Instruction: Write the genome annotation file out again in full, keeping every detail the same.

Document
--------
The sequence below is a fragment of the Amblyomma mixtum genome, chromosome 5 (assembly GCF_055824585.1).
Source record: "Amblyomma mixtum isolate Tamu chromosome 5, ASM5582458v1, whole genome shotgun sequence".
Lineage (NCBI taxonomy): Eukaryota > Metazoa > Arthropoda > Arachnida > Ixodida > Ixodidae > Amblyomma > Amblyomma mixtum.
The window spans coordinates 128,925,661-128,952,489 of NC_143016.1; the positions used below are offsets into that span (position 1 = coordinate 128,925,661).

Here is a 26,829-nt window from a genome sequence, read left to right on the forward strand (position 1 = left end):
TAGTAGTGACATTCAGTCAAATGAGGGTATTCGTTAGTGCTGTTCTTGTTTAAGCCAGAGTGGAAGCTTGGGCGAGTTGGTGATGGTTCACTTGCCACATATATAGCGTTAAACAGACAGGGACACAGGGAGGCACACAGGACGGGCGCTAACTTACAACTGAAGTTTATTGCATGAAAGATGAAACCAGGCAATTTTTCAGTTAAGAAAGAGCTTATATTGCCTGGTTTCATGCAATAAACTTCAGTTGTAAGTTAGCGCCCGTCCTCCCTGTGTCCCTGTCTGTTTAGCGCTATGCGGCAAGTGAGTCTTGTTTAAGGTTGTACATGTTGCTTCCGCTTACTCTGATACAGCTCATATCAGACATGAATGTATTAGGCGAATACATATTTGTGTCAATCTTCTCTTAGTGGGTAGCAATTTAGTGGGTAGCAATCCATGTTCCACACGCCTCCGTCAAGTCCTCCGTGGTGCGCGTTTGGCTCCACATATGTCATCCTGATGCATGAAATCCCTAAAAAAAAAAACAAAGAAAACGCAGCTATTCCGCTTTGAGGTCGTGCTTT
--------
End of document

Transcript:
The sequence below is a fragment of the Amblyomma mixtum genome, chromosome 5 (assembly GCF_055824585.1).
Source record: "Amblyomma mixtum isolate Tamu chromosome 5, ASM5582458v1, whole genome shotgun sequence".
Lineage (NCBI taxonomy): Eukaryota > Metazoa > Arthropoda > Arachnida > Ixodida > Ixodidae > Amblyomma > Amblyomma mixtum.
The window spans coordinates 128,925,661-128,952,489 of NC_143016.1; the positions used below are offsets into that span (position 1 = coordinate 128,925,661).

Here is a 26,829-nt window from a genome sequence, read left to right on the forward strand (position 1 = left end):
TAGTAGTGACATTCAGTCAAATGAGGGTATTCGTTAGTGCTGTTCTTGTTTAAGCCAGAGTGGAAGCTTGGGCGAGTTGGTGATGGTTCACTTGCCACATATATAGCGTTAAACAGACAGGGACACAGGGAGGCACACAGGACGGGCGCTAACTTACAACTGAAGTTTATTGCATGAAAGATGAAACCAGGCAATTTTTCAGTTAAGAAAGAGCTTATATTGCCTGGTTTCATGCAATAAACTTCAGTTGTAAGTTAGCGCCCGTCCTCCCTGTGTCCCTGTCTGTTTAGCGCTATGCGGCAAGTGAGTCTTGTTTAAGGTTGTACATGTTGCTTCCGCTTACTCTGATACAGCTCATATCAGACATGAATGTATTAGGCGAATACATATTTGTGTCAATCTTCTCTTAGTGGGTAGCAATTTAGTGGGTAGCAATCCATGTTCCACACGCCTCCGTCAAGTCCTCCGTGGTGCGCGTTTGGCTCCACATATGTCATCCTGATGCATGAAATCCCTAAAAAAAAAAACAAAGAAAACGCAGCTATTCCGCTTTGAGGTCGTGCTTT